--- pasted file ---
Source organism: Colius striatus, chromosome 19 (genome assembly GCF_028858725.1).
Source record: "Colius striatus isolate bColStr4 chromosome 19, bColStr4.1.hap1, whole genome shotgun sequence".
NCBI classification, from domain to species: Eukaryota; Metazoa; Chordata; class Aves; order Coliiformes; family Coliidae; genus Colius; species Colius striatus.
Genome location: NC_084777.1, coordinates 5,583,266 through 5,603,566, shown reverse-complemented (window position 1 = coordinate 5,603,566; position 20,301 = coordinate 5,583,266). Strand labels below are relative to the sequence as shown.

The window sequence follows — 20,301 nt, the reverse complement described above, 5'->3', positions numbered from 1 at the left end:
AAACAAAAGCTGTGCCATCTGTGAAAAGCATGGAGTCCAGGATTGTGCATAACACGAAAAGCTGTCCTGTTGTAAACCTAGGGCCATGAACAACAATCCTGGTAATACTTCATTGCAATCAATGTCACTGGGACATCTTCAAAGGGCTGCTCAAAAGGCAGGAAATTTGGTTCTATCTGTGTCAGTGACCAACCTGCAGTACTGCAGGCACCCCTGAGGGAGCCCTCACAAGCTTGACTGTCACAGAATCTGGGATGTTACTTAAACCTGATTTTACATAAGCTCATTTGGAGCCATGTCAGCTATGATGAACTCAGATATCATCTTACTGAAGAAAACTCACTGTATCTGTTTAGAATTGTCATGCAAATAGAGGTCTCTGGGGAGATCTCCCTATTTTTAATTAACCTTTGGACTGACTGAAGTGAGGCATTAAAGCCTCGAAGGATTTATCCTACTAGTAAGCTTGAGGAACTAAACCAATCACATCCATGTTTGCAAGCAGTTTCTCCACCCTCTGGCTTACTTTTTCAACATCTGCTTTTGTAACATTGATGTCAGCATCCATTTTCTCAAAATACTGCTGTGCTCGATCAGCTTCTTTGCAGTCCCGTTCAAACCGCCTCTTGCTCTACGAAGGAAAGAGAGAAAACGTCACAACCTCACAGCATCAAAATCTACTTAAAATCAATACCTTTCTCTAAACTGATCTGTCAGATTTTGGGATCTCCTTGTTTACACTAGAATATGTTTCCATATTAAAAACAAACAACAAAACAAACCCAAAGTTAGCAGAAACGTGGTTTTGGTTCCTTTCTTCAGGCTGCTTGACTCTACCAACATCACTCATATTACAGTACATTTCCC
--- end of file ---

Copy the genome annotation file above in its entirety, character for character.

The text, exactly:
Source organism: Colius striatus, chromosome 19 (genome assembly GCF_028858725.1).
Source record: "Colius striatus isolate bColStr4 chromosome 19, bColStr4.1.hap1, whole genome shotgun sequence".
NCBI classification, from domain to species: Eukaryota; Metazoa; Chordata; class Aves; order Coliiformes; family Coliidae; genus Colius; species Colius striatus.
Genome location: NC_084777.1, coordinates 5,583,266 through 5,603,566, shown reverse-complemented (window position 1 = coordinate 5,603,566; position 20,301 = coordinate 5,583,266). Strand labels below are relative to the sequence as shown.

The window sequence follows — 20,301 nt, the reverse complement described above, 5'->3', positions numbered from 1 at the left end:
AAACAAAAGCTGTGCCATCTGTGAAAAGCATGGAGTCCAGGATTGTGCATAACACGAAAAGCTGTCCTGTTGTAAACCTAGGGCCATGAACAACAATCCTGGTAATACTTCATTGCAATCAATGTCACTGGGACATCTTCAAAGGGCTGCTCAAAAGGCAGGAAATTTGGTTCTATCTGTGTCAGTGACCAACCTGCAGTACTGCAGGCACCCCTGAGGGAGCCCTCACAAGCTTGACTGTCACAGAATCTGGGATGTTACTTAAACCTGATTTTACATAAGCTCATTTGGAGCCATGTCAGCTATGATGAACTCAGATATCATCTTACTGAAGAAAACTCACTGTATCTGTTTAGAATTGTCATGCAAATAGAGGTCTCTGGGGAGATCTCCCTATTTTTAATTAACCTTTGGACTGACTGAAGTGAGGCATTAAAGCCTCGAAGGATTTATCCTACTAGTAAGCTTGAGGAACTAAACCAATCACATCCATGTTTGCAAGCAGTTTCTCCACCCTCTGGCTTACTTTTTCAACATCTGCTTTTGTAACATTGATGTCAGCATCCATTTTCTCAAAATACTGCTGTGCTCGATCAGCTTCTTTGCAGTCCCGTTCAAACCGCCTCTTGCTCTACGAAGGAAAGAGAGAAAACGTCACAACCTCACAGCATCAAAATCTACTTAAAATCAATACCTTTCTCTAAACTGATCTGTCAGATTTTGGGATCTCCTTGTTTACACTAGAATATGTTTCCATATTAAAAACAAACAACAAAACAAACCCAAAGTTAGCAGAAACGTGGTTTTGGTTCCTTTCTTCAGGCTGCTTGACTCTACCAACATCACTCATATTACAGTACATTTCCC